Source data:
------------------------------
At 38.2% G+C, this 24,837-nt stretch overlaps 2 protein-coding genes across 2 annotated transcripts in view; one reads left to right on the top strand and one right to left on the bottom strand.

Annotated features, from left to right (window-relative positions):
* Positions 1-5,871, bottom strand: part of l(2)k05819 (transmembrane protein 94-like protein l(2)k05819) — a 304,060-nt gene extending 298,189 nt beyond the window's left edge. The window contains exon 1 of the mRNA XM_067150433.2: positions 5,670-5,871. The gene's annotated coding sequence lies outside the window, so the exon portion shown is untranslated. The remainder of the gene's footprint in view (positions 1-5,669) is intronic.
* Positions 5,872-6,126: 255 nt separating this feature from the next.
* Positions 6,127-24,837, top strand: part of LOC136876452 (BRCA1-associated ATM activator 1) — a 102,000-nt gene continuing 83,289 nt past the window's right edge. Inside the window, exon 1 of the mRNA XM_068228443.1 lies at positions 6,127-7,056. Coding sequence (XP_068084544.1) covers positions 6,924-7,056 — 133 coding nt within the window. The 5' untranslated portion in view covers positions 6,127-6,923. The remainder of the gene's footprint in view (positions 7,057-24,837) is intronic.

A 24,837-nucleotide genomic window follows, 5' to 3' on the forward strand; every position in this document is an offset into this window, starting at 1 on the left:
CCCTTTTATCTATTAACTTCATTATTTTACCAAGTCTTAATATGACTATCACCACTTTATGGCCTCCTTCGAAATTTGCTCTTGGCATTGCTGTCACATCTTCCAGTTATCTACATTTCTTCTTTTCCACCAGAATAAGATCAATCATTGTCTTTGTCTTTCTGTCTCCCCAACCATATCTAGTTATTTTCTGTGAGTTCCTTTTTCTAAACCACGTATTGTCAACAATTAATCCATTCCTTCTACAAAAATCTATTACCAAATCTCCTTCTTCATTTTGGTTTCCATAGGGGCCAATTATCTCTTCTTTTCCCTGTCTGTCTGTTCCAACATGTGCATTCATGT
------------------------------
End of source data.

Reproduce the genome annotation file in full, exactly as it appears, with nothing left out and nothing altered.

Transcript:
At 38.2% G+C, this 24,837-nt stretch overlaps 2 protein-coding genes across 2 annotated transcripts in view; one reads left to right on the top strand and one right to left on the bottom strand.

Annotated features, from left to right (window-relative positions):
* Positions 1-5,871, bottom strand: part of l(2)k05819 (transmembrane protein 94-like protein l(2)k05819) — a 304,060-nt gene extending 298,189 nt beyond the window's left edge. The window contains exon 1 of the mRNA XM_067150433.2: positions 5,670-5,871. The gene's annotated coding sequence lies outside the window, so the exon portion shown is untranslated. The remainder of the gene's footprint in view (positions 1-5,669) is intronic.
* Positions 5,872-6,126: 255 nt separating this feature from the next.
* Positions 6,127-24,837, top strand: part of LOC136876452 (BRCA1-associated ATM activator 1) — a 102,000-nt gene continuing 83,289 nt past the window's right edge. Inside the window, exon 1 of the mRNA XM_068228443.1 lies at positions 6,127-7,056. Coding sequence (XP_068084544.1) covers positions 6,924-7,056 — 133 coding nt within the window. The 5' untranslated portion in view covers positions 6,127-6,923. The remainder of the gene's footprint in view (positions 7,057-24,837) is intronic.

A 24,837-nucleotide genomic window follows, 5' to 3' on the forward strand; every position in this document is an offset into this window, starting at 1 on the left:
CCCTTTTATCTATTAACTTCATTATTTTACCAAGTCTTAATATGACTATCACCACTTTATGGCCTCCTTCGAAATTTGCTCTTGGCATTGCTGTCACATCTTCCAGTTATCTACATTTCTTCTTTTCCACCAGAATAAGATCAATCATTGTCTTTGTCTTTCTGTCTCCCCAACCATATCTAGTTATTTTCTGTGAGTTCCTTTTTCTAAACCACGTATTGTCAACAATTAATCCATTCCTTCTACAAAAATCTATTACCAAATCTCCTTCTTCATTTTGGTTTCCATAGGGGCCAATTATCTCTTCTTTTCCCTGTCTGTCTGTTCCAACATGTGCATTCATGT